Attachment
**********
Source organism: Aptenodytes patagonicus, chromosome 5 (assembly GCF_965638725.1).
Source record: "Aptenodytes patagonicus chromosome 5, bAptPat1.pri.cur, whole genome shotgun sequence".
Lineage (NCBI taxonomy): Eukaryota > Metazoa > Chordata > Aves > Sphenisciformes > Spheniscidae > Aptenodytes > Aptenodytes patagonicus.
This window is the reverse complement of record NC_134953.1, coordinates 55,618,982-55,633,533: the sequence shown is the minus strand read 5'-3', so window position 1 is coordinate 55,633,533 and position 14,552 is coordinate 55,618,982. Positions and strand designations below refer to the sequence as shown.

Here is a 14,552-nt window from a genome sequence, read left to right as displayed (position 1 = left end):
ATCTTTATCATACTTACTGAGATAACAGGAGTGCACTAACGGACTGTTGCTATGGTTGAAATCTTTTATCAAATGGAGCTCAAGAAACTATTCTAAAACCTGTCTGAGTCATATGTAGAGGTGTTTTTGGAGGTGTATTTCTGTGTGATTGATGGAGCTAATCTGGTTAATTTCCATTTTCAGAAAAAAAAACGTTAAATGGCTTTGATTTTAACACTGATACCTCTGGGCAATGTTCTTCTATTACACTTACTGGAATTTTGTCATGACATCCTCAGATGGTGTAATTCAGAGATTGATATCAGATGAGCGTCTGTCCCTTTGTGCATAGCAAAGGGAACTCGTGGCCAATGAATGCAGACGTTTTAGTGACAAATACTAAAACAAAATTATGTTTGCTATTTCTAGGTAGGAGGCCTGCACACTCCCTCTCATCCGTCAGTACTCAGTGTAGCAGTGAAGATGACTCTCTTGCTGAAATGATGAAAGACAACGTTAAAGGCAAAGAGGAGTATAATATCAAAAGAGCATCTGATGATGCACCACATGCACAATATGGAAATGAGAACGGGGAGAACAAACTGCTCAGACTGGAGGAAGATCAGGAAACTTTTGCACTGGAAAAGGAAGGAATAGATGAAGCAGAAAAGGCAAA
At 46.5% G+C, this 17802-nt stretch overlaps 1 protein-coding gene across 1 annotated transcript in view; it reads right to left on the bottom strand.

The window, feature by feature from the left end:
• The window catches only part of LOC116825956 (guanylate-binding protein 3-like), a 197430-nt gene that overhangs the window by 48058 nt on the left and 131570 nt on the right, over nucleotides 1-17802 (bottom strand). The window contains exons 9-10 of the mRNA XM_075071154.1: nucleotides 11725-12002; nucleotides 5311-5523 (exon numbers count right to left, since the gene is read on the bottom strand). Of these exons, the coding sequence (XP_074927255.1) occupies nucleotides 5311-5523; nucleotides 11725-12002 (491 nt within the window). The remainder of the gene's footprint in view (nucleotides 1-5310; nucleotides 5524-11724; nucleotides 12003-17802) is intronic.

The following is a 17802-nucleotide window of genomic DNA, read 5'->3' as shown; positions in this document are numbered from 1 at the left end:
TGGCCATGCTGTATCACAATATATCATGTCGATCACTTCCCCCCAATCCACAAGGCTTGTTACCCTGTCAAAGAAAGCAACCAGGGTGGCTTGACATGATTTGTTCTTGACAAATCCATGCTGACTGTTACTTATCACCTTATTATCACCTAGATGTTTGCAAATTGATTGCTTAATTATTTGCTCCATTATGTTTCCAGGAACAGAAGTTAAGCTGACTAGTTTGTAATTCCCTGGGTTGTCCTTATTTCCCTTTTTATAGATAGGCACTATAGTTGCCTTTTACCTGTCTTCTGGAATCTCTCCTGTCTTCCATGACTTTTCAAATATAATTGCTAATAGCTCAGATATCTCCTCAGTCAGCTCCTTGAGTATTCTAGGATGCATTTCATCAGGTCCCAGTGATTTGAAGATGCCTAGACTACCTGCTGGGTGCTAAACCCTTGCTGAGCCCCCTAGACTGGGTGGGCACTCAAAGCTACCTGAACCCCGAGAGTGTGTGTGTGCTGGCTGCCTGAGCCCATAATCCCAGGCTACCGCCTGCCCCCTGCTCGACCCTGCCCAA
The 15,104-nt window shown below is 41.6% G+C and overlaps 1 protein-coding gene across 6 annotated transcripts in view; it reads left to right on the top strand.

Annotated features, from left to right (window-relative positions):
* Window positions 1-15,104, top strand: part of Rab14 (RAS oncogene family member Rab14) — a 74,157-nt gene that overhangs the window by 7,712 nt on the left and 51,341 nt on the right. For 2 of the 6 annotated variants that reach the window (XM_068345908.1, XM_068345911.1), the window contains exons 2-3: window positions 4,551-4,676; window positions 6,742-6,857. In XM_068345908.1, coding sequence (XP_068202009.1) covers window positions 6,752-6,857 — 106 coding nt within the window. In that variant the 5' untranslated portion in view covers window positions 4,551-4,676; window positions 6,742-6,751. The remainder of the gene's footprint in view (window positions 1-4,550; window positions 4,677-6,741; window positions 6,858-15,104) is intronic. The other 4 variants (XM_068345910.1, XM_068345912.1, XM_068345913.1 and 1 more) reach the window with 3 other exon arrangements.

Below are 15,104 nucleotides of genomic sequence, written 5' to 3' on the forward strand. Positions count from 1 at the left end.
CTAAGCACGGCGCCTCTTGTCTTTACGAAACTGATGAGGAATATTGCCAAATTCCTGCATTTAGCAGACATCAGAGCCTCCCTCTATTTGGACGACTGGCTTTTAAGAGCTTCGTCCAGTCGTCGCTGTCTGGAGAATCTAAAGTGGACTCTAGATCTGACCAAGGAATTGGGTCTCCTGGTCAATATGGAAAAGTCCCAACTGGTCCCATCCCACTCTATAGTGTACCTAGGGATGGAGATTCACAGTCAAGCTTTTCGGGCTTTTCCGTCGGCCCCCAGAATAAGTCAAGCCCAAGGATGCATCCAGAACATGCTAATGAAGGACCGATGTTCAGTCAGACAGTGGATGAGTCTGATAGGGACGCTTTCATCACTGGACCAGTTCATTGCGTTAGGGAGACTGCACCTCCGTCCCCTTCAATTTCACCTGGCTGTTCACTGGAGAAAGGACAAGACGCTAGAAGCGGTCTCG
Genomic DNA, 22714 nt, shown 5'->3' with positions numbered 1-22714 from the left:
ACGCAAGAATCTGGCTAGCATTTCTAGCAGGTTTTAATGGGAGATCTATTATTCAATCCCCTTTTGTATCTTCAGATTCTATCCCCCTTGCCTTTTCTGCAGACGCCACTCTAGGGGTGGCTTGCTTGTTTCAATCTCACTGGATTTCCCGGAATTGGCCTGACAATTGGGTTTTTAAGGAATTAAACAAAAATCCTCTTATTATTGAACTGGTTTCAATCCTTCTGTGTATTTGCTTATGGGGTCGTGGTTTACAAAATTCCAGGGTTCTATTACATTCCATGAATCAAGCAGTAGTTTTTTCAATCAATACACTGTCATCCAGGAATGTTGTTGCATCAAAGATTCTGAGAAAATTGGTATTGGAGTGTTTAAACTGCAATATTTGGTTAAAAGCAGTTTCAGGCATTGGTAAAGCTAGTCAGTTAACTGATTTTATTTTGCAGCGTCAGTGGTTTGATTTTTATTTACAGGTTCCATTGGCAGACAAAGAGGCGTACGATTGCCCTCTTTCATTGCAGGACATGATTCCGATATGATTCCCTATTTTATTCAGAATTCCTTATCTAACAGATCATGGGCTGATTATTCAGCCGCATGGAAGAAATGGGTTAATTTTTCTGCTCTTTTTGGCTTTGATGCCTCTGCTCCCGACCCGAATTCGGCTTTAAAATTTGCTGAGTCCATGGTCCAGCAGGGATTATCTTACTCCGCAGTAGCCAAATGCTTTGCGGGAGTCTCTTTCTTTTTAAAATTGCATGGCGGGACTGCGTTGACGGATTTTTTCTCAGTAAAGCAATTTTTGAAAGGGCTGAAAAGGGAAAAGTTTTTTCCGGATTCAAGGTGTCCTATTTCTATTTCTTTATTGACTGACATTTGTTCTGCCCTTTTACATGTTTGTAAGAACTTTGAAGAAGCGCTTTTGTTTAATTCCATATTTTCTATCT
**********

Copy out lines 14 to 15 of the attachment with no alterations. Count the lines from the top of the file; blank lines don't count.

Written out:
* Window positions 1-15,104, top strand: part of Rab14 (RAS oncogene family member Rab14) — a 74,157-nt gene that overhangs the window by 7,712 nt on the left and 51,341 nt on the right. For 2 of the 6 annotated variants that reach the window (XM_068345908.1, XM_068345911.1), the window contains exons 2-3: window positions 4,551-4,676; window positions 6,742-6,857. In XM_068345908.1, coding sequence (XP_068202009.1) covers window positions 6,752-6,857 — 106 coding nt within the window. In that variant the 5' untranslated portion in view covers window positions 4,551-4,676; window positions 6,742-6,751. The remainder of the gene's footprint in view (window positions 1-4,550; window positions 4,677-6,741; window positions 6,858-15,104) is intronic. The other 4 variants (XM_068345910.1, XM_068345912.1, XM_068345913.1 and 1 more) reach the window with 3 other exon arrangements.

Below are 15,104 nucleotides of genomic sequence, written 5' to 3' on the forward strand. Positions count from 1 at the left end.